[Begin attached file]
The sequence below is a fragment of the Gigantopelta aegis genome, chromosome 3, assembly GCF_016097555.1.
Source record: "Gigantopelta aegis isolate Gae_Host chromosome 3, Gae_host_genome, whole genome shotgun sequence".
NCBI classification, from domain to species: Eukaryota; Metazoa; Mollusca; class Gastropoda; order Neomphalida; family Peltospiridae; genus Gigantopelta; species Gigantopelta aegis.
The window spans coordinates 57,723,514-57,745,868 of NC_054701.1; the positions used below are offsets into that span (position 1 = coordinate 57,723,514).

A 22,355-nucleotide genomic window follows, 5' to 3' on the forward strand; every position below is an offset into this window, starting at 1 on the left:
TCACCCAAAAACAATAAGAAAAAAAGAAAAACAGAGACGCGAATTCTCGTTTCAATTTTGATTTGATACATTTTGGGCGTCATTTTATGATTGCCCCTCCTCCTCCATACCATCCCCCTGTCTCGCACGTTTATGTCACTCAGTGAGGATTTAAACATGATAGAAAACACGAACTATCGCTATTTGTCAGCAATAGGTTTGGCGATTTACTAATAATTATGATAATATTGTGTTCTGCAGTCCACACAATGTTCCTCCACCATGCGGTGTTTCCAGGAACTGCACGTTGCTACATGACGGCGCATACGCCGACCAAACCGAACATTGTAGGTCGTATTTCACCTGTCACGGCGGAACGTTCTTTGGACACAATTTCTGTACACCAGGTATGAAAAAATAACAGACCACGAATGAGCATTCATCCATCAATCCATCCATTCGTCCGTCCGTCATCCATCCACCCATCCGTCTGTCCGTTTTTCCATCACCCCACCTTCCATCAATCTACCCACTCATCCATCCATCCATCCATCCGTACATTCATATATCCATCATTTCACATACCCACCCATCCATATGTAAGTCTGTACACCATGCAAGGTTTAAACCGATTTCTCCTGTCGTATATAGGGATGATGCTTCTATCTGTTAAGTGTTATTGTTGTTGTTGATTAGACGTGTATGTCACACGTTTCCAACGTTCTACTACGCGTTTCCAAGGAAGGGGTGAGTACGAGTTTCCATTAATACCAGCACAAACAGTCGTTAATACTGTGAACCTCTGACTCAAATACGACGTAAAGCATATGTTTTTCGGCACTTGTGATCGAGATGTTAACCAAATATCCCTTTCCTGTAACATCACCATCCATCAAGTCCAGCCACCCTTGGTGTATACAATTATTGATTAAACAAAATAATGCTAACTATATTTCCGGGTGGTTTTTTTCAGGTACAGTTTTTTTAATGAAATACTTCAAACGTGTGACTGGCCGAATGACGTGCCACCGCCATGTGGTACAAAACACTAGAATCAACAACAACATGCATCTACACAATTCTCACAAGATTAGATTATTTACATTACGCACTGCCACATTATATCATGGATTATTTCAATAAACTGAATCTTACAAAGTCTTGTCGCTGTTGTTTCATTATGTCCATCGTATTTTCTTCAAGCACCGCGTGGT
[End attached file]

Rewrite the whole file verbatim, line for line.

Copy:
The sequence below is a fragment of the Gigantopelta aegis genome, chromosome 3, assembly GCF_016097555.1.
Source record: "Gigantopelta aegis isolate Gae_Host chromosome 3, Gae_host_genome, whole genome shotgun sequence".
NCBI classification, from domain to species: Eukaryota; Metazoa; Mollusca; class Gastropoda; order Neomphalida; family Peltospiridae; genus Gigantopelta; species Gigantopelta aegis.
The window spans coordinates 57,723,514-57,745,868 of NC_054701.1; the positions used below are offsets into that span (position 1 = coordinate 57,723,514).

A 22,355-nucleotide genomic window follows, 5' to 3' on the forward strand; every position below is an offset into this window, starting at 1 on the left:
TCACCCAAAAACAATAAGAAAAAAAGAAAAACAGAGACGCGAATTCTCGTTTCAATTTTGATTTGATACATTTTGGGCGTCATTTTATGATTGCCCCTCCTCCTCCATACCATCCCCCTGTCTCGCACGTTTATGTCACTCAGTGAGGATTTAAACATGATAGAAAACACGAACTATCGCTATTTGTCAGCAATAGGTTTGGCGATTTACTAATAATTATGATAATATTGTGTTCTGCAGTCCACACAATGTTCCTCCACCATGCGGTGTTTCCAGGAACTGCACGTTGCTACATGACGGCGCATACGCCGACCAAACCGAACATTGTAGGTCGTATTTCACCTGTCACGGCGGAACGTTCTTTGGACACAATTTCTGTACACCAGGTATGAAAAAATAACAGACCACGAATGAGCATTCATCCATCAATCCATCCATTCGTCCGTCCGTCATCCATCCACCCATCCGTCTGTCCGTTTTTCCATCACCCCACCTTCCATCAATCTACCCACTCATCCATCCATCCATCCATCCGTACATTCATATATCCATCATTTCACATACCCACCCATCCATATGTAAGTCTGTACACCATGCAAGGTTTAAACCGATTTCTCCTGTCGTATATAGGGATGATGCTTCTATCTGTTAAGTGTTATTGTTGTTGTTGATTAGACGTGTATGTCACACGTTTCCAACGTTCTACTACGCGTTTCCAAGGAAGGGGTGAGTACGAGTTTCCATTAATACCAGCACAAACAGTCGTTAATACTGTGAACCTCTGACTCAAATACGACGTAAAGCATATGTTTTTCGGCACTTGTGATCGAGATGTTAACCAAATATCCCTTTCCTGTAACATCACCATCCATCAAGTCCAGCCACCCTTGGTGTATACAATTATTGATTAAACAAAATAATGCTAACTATATTTCCGGGTGGTTTTTTTCAGGTACAGTTTTTTTAATGAAATACTTCAAACGTGTGACTGGCCGAATGACGTGCCACCGCCATGTGGTACAAAACACTAGAATCAACAACAACATGCATCTACACAATTCTCACAAGATTAGATTATTTACATTACGCACTGCCACATTATATCATGGATTATTTCAATAAACTGAATCTTACAAAGTCTTGTCGCTGTTGTTTCATTATGTCCATCGTATTTTCTTCAAGCACCGCGTGGT